New York college cancels workshop with designer John Galliano
NEW YORK May 8 (Reuters) - Controversial fashion designer John Galliano, who was fired by Christian Dior over his anti-Semitic tirades, lost another job after Parsons The New School for Design canceled his workshop because he refused to have a "candid conversation" with students about his career.
Last month, the college booked the shamed British designer, once one of the most revered talents in the fashion world, to teach a workshop called "Show Me Emotion." His hiring drew complaints from some students who said the school should not employ someone convicted of a hate crime.
The school announced on Tuesday that the class had been canceled.
"An important element of the planned workshop with John Galliano was a candid conversation about the connection between his professional work and his actions in the world at large," the design school said in a statement.
"Unfortunately, we could not reach consensus with Mr. Galliano on the conditions of this conversation, and the program could not move forward," the school said.
A spokeswoman for Parsons would not comment further on the disagreement, or whether the complaints, including an online petition against Galliano's visit with over 2,000 signatories, affected the decision.
Liz Rosenberg, Galliano's publicist, did not respond to requests for comment on Wednesday.
In 2011, a French court convicted Galliano for making "public insults based on origin, religious affiliation, race or ethnicity" after two episodes at a café near his Paris home in which he used anti-Semitic slurs while arguing with other customers. The court gave him a suspended fine of 6,000 euros ($8,000), which he will have to pay only if he is convicted of a similar offence.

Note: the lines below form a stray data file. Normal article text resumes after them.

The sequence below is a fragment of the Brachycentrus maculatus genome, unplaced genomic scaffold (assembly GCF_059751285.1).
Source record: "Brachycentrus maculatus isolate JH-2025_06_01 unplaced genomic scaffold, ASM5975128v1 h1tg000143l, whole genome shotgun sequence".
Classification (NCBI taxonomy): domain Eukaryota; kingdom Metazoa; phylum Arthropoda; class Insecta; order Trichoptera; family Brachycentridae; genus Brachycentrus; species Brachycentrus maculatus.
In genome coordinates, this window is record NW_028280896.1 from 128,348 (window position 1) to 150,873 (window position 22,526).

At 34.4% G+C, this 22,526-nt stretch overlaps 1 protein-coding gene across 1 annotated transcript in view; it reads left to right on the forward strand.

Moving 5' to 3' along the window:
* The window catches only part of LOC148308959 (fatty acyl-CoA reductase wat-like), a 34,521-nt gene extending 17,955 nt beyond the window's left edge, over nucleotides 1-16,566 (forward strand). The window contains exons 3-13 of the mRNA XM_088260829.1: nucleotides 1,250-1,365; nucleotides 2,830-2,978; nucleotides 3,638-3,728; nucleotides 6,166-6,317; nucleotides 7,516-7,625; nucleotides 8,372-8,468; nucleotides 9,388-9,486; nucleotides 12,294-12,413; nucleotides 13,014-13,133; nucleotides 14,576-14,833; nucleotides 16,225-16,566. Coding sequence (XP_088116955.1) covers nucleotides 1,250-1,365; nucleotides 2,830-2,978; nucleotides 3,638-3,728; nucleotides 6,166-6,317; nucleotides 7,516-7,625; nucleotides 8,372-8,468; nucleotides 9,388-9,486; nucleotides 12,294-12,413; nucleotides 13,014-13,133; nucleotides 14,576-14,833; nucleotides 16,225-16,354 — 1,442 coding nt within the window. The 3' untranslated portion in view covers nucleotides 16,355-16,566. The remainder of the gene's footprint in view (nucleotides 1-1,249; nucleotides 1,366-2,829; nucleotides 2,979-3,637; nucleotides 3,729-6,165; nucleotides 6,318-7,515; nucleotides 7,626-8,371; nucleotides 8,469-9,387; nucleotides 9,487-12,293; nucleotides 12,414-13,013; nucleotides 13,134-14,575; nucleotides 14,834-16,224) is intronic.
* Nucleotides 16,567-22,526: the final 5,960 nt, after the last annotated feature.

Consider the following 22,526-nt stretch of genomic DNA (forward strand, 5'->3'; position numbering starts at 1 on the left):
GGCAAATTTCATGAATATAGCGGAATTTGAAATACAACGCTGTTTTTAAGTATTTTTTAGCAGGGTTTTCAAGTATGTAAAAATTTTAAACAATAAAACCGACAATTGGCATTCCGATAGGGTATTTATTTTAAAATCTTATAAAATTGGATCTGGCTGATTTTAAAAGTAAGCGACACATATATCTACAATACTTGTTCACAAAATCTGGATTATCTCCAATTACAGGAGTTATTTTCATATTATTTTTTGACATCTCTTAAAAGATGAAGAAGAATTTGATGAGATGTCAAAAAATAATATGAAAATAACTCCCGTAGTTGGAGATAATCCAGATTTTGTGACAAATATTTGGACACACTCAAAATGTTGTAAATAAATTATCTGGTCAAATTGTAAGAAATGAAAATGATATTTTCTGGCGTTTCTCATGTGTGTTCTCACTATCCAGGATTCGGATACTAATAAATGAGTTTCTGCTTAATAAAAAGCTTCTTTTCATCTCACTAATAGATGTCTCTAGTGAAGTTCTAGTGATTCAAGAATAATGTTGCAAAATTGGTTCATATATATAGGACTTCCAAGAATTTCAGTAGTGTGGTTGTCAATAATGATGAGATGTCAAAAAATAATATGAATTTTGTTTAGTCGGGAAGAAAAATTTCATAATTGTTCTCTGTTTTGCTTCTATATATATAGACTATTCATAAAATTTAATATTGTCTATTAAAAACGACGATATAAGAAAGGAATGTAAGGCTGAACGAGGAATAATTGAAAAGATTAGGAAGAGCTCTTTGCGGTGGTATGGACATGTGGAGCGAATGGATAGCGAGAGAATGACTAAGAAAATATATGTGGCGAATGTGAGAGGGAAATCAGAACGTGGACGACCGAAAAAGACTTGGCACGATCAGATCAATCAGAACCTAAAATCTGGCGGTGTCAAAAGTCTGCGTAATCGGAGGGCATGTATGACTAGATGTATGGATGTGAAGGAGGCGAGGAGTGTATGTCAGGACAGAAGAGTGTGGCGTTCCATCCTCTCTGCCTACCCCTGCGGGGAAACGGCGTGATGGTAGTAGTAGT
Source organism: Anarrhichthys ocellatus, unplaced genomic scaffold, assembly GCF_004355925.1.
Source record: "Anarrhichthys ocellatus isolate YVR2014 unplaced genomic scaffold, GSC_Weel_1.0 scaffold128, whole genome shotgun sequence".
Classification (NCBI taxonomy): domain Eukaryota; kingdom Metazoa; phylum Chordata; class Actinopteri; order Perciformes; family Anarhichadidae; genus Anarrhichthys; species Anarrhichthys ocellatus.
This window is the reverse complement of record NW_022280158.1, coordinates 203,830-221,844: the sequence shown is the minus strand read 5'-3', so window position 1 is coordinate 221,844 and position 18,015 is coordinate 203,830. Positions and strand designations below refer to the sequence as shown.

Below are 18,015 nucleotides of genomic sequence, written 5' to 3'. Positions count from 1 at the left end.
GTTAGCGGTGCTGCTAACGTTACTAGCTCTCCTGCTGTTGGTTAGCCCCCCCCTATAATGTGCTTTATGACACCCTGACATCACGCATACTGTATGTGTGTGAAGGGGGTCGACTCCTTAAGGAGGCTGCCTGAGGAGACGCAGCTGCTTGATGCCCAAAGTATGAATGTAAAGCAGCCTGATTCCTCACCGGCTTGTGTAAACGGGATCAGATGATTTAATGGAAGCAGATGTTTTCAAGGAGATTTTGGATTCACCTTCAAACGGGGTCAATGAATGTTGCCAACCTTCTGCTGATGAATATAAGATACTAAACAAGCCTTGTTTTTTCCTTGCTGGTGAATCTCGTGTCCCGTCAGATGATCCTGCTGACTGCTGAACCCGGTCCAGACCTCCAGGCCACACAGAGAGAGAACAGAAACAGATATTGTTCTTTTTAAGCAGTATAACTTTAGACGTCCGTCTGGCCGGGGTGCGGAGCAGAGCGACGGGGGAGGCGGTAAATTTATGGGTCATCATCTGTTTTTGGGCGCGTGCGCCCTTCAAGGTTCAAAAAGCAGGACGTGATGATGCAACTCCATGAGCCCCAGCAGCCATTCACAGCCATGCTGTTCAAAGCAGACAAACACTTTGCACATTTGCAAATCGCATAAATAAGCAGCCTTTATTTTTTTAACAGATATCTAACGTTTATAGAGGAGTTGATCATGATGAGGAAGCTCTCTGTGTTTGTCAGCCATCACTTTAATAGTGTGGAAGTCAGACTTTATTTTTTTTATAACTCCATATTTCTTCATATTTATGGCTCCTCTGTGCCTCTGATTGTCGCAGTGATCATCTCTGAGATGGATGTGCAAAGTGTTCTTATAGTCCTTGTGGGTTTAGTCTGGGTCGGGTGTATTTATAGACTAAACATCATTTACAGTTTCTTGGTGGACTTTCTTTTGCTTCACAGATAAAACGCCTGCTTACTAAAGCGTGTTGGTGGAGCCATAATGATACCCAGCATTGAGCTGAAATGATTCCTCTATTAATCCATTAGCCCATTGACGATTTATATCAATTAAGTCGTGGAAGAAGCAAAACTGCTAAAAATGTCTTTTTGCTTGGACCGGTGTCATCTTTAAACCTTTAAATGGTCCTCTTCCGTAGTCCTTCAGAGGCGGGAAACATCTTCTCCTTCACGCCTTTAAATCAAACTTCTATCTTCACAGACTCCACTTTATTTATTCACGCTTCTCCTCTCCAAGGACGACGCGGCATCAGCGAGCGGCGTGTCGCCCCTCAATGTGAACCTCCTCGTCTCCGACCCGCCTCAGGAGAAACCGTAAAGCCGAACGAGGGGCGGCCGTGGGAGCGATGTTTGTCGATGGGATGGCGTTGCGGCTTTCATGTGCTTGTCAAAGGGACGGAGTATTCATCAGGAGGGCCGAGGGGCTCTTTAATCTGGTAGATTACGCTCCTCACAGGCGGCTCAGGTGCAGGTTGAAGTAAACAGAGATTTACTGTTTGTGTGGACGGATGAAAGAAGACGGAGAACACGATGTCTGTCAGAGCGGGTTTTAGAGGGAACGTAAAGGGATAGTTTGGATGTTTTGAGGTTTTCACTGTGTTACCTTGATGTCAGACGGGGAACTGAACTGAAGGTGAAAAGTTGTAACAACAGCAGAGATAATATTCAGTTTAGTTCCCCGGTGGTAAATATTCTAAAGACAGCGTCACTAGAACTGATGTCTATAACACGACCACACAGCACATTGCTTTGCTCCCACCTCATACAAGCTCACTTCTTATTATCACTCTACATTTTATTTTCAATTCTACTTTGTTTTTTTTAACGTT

Before his trial, a video of a third episode was published by a British newspaper in which Galliano could be seen drunkenly taunting people at a nearby table, saying, "I love Hitler, and people like you would be dead," and calling them ugly. Dior fired him from his position as creative director shortly afterwards, and he was shunned by many prominent people in the fashion world.
Galliano apologized to the court for his behavior, and said he had since sought for treatment for alcohol and sedatives to which he said he was addicted and which he partly blamed for the outbursts.
Since his downfall, Galliano designed a wedding dress for the model Kate Moss, and, earlier this year, spent several weeks working at Oscar de la Renta's studio in New York, preparing for de la Renta's New York Fashion Week show in February.
Before cancelling the class, Parsons said it believed Galliano, 52, "has demonstrated a serious intent to make amends for his past actions." (Editing by Barbara Goldberg, Bernard Orr)